RL: Within that conversation, there is some evidence that calcium phosphate, which is the main inorganic component of teeth and bones, is itself protective towards proteins. The mechanism probably is that it helps exclude water and enzymes such as proteases that need water as a cofactor to break down other proteins.
The other thing to think about is proteins are built from amino acids and they are built with peptide bonds. The bonding in the molecules themselves is covalent bonding and these are really strong bonds, so a few thousand years on an evolutionary timescale of millions of years is not really long. Some of the work in the field has shown six- or seven-million-year-old proteins being preserved in other calcified materials.
AR: I think the calcification is very important and one of the many lovely things about this research is, although Rob says it is not surprising, it is completely counterintuitive. You would never have guessed it. I am thinking if five years ago, before I met Rob, if a medical student had asked me if antibodies can survive hundreds of years, I would say that is very unlikely.
RL: Incidentally, when I started my research career, probably 30 years ago, our consultant neuropathologist came to see me with brain tissue that had been preserved in formaldehyde for two or three years. He asked me to analyze proteins from this material.
As a chemist by trade, I said absolutely not, because that is a chemical that crosslinks proteins. I ended up trying anyway, and found amyloid proteins, which are disease-associated proteins, that were incredibly well preserved. I think this idea of always having an open mind is really one of the lessons reinforced by our study.
Why would antibodies against Epstein–Barr virus be present in the teeth?
AR: To be honest, in the Twitter feed people have ascribed all sorts of clever ideas to why we chose to test Epstein-Barr virus but in reality, it was just our best guess. I thought, we know absolutely nothing about these skeletons, and we do not know what infections they have been in contact with. If you give me a random sample from a human being today and ask me what antibodies I think the human being might have, I would go with Epstein–Barr virus because that has infected about 90% of human beings.
I did not know for sure whether that was still true in the 12th or 13th centuries, but I cannot think of another virus which has such a high prevalence of antibodies against it. Rob’s team then said they could buy the antigen for Epstein–Barr commercially and test for any reactivity. It was nothing more complex than our best guess.
RL: I would predict they are just a sample of the circulation and there will almost certainly be antibodies against other pathogens present in the samples.
What does the detection of contemporary Epstein–Barr virus antigens mean concerning virus evolution?
AR: I just think that Epstein–Barr is probably a conserved virus, and it was around in those times, although I do not actually know if Epstein–Barr was officially recorded as being around back then.
There is a whole science of historical medicine and people trying to work out whether particular figures from history had particular diseases. I once was sent a paper to review trying to prove that Jane Austen, the famous author, had lupus. I ordinarily would not have accepted this review invitation, but I really love Jane Austen and I was curious how are they were going to prove this.
What they had done was read her diaries and they picked up on her descriptions of waking up with a terrible rash or fatigue and they put this together into an amazing story that she must have had lupus. I rejected the paper because, although interesting, there was really no science in it at all.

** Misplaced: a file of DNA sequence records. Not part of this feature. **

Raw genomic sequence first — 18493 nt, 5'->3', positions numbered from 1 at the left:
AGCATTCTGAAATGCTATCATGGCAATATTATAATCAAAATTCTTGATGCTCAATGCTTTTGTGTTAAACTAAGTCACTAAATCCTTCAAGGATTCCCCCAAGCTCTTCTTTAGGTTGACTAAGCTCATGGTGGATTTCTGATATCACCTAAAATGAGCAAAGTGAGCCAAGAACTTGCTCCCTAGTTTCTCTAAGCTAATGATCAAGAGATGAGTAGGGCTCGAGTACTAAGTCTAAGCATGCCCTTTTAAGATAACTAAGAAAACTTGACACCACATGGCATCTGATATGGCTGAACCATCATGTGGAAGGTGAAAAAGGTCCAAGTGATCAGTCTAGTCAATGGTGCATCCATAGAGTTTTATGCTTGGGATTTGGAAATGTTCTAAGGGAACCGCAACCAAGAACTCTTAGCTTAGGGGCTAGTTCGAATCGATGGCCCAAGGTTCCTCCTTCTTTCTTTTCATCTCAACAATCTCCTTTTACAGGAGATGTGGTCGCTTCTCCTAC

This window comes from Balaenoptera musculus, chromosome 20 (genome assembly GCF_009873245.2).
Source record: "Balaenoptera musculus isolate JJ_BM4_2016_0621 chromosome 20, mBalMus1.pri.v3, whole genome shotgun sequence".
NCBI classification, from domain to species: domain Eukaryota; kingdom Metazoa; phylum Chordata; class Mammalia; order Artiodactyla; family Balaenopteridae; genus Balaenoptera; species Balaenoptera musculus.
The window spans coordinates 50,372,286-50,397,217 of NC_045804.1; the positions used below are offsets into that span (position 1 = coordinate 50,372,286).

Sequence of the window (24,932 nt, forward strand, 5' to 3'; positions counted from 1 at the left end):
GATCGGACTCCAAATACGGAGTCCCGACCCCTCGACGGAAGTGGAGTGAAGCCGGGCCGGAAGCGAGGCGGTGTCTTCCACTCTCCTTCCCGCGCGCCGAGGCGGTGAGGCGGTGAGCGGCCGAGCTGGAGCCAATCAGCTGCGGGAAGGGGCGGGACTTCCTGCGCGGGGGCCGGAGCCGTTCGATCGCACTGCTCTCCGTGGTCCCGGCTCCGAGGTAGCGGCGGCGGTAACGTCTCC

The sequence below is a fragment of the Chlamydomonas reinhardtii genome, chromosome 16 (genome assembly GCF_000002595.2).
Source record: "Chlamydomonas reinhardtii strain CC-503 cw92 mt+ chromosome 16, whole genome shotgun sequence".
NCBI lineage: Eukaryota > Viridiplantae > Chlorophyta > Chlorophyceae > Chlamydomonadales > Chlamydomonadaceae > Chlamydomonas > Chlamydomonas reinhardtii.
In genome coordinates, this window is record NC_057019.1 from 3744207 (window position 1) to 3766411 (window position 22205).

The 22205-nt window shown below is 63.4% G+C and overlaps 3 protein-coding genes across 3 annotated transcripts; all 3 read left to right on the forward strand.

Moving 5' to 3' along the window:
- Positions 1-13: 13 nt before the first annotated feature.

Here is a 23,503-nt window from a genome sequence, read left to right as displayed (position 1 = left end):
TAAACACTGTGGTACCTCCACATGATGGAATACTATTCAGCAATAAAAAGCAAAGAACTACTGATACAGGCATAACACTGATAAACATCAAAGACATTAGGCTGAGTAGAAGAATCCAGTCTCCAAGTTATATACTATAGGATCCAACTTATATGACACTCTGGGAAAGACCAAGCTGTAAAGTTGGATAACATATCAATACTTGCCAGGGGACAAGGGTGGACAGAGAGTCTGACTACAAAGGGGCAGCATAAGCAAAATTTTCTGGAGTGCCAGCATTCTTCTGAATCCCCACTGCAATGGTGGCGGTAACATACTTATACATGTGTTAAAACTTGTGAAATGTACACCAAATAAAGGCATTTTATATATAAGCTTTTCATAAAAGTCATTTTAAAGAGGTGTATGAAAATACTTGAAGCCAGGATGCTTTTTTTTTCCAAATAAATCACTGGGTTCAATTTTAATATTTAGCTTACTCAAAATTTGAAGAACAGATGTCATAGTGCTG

Could any type of antibody present at the time of death be isolated from teeth centuries later or are there restrictions on what you can find?
RL: Theoretically, no. There are no restrictions other than presence in the first place. There are other studies that have used other immunological approaches to try and find evidence of ancient antibody reactivity, and they do point toward the conditions being critical for sample preservation. It would be conjecture, but I think it is entirely feasible that other disorders could be detected with antibodies.
Someone approached me recently to ask about English sweating sickness. This was a disorder, as I understand it, where you started sweating and 30 minutes later you were gone. Could that have been caused by a virus?
AR: There was some time in the 1530s when a lot of London had the sweating sickness. People would send their children out to the countryside and evacuate them from London, so it is a well-known disease but as far as I know nobody knows what the organism was that caused it.
Would it be possible to extract whole infectious agents from the teeth?
AR: Apart from viruses, infectious agents are living things so I do not think a bacterium would live for hundreds of years because it needs energy to survive and divide. Maybe you could have an intact virus particle, but I do not know enough about dentistry to know for sure.
You also explored the potential to isolate antibodies from a mammoth femur. Are you planning to look for evidence of other antibodies or even infectious disease in skeletons in the future?
RL: We would love to. I think that truly interdisciplinary research and getting funding to do that is still new and a bit of a challenge. The landscape is changing however, and the UK is launching specific schemes that are directed towards genuine interdisciplinary research.
AR: I was thinking about looking at the cause of the Athenian plague. It is about creating a good story and getting access to the materials. For example, I was thinking of talking to the department of Classics at UCL to see what sort of collections they have.
My son did a classics degree and he learned about the plague of Athens, which was in the 5th Century BC, and which was written about by Thucidydes, and nobody knew what caused it. If you could dig up some skeletons from those times, you might be able to find out which pathogens they had antibodies to and that would be very interesting.
RL: We are hoping publicity will attract the archaeologists, though certainly basic scientists and archeologists work in very different ways and archaeologists tend to be understandably protective of their collections, but we would love to be approached.
Feature image credit: Robert Layfield